Results: From 2006 to 2014, 5 institutions accrued 116 pts (1 non-eligible pt, no treatment allocation violation), 76 pts alive at 5 weeks were evaluable. The baseline characteristics were balanced between arms [female/male ratio: 36/64, median age: 69 (range: 30-87), median baseline KPS: 60 (range: 30 - 100)]. The main primary tumour sites were prostate (24%), breast (20%) and lung (19%). The MSCC sites were cervical (4.3%), thoracic (67%), lumbar (23.5%), sacral (2.6%) and two synchronous levels (2.6%, 3 pts treated with same FS). Analysis of evaluable pts showed no statistically significant differences in 1) overall mobility score change at 5 week [Overall response (Improvement/Stability) rate: arm 1: 68.4% (10.5/57.9) vs. arm 2: 78.9% (10.5/68.4); mean mobility score change: arm 1: -0.29 vs. arm 2: -0.08, difference= -0.21, 95%CI: -0.56 to 0.14, +0.4 non-inferiority margin outside 95%CI] or 2) bladder function score change at 5 weeks [Overall response (Improvement/stability) rate: arm 1: 75.7% (10.8/ 64.9) vs. arm 2: 86.8% (2.6/84.); mean sphincter score change: arm 1: -0.22 vs arm 2: -0.16, difference = -0.06, 95%CI: -0.44 to 0.32]. The mobility deterioration free survival and overall survival median durations were similar in both arms respectively 1.4 months and 4 months. Independent favourable prognostic factors were 1) for 5 week mobility overall response: preserved baseline mobility, and 2) for OS: preserved baseline mobility, high baseline KPS, young age and non-lung primary. The reported overall toxicity was low with 1 G3-acute and 1 G3-long-term toxicity events (arm 2) and no higher grade toxicity reported.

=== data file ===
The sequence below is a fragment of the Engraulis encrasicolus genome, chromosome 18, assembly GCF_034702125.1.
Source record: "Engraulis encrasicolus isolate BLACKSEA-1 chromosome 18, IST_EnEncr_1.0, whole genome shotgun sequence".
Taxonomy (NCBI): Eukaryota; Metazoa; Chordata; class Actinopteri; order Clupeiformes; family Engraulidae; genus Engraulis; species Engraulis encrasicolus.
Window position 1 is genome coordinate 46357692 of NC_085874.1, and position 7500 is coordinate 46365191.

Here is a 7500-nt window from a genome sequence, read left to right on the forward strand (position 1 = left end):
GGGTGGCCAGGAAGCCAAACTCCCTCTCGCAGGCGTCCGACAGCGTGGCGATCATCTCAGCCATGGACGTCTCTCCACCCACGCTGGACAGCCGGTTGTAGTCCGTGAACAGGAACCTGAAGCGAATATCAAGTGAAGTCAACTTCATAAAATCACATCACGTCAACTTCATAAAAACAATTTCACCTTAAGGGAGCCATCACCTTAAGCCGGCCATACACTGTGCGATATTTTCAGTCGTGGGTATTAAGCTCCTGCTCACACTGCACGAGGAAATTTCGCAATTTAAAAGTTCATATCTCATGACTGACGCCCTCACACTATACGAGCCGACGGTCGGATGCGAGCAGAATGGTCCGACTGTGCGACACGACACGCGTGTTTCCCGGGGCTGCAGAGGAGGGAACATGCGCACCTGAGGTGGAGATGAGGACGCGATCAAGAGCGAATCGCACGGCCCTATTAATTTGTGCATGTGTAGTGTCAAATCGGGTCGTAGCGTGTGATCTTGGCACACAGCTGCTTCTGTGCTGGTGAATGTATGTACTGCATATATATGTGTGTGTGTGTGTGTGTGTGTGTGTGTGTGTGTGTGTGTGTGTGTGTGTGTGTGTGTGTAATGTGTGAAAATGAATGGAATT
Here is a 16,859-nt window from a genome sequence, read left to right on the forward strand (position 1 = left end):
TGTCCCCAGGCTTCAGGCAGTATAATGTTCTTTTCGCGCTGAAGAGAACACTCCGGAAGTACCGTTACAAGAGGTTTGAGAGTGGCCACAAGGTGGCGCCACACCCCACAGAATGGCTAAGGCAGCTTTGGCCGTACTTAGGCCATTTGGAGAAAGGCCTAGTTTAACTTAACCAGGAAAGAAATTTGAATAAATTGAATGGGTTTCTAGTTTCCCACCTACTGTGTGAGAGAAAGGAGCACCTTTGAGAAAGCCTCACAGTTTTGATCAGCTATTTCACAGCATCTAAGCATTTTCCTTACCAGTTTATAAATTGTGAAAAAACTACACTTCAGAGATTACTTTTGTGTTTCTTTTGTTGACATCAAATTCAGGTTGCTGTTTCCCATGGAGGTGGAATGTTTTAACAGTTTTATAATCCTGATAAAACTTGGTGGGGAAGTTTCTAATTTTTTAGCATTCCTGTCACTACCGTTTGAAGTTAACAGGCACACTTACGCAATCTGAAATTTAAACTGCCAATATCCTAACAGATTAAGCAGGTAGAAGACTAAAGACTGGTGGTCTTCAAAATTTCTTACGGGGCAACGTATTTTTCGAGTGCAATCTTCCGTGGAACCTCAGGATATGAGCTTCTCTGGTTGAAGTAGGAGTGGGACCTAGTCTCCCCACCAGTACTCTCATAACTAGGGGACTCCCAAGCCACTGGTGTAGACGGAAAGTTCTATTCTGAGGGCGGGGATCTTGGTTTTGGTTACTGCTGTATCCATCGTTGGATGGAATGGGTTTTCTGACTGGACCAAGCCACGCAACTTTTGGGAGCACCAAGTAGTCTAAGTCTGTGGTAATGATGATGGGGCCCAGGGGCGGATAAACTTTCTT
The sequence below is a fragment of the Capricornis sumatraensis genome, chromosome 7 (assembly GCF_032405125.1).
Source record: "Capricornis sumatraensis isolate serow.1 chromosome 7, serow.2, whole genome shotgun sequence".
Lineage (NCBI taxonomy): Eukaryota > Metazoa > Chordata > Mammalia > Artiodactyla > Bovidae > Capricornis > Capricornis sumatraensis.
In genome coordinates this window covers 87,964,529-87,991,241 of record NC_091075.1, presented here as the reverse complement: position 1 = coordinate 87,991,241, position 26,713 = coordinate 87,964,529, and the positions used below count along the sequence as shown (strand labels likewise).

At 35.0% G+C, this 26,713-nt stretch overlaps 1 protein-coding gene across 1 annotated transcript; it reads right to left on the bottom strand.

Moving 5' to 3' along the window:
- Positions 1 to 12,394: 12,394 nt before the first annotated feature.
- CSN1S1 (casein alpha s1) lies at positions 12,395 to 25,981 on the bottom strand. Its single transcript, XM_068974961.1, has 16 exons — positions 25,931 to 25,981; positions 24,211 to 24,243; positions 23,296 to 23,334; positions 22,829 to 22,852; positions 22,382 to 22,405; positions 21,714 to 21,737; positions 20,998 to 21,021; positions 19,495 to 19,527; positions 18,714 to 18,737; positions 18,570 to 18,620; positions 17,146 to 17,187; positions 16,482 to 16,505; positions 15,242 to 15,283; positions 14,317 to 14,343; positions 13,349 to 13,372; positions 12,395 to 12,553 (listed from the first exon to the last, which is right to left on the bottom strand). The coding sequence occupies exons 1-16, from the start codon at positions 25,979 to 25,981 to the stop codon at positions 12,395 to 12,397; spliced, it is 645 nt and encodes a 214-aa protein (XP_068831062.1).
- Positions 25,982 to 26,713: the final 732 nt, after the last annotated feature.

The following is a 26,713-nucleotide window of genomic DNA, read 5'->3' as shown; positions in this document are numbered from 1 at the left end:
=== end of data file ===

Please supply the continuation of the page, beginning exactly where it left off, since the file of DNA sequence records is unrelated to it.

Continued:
Conclusions: With respect to mobility preservation, 10 Gy / 1 # is at least equivalent to 20 Gy / 5#. When using EBRT in similar pts, a single fraction schedule should be considered.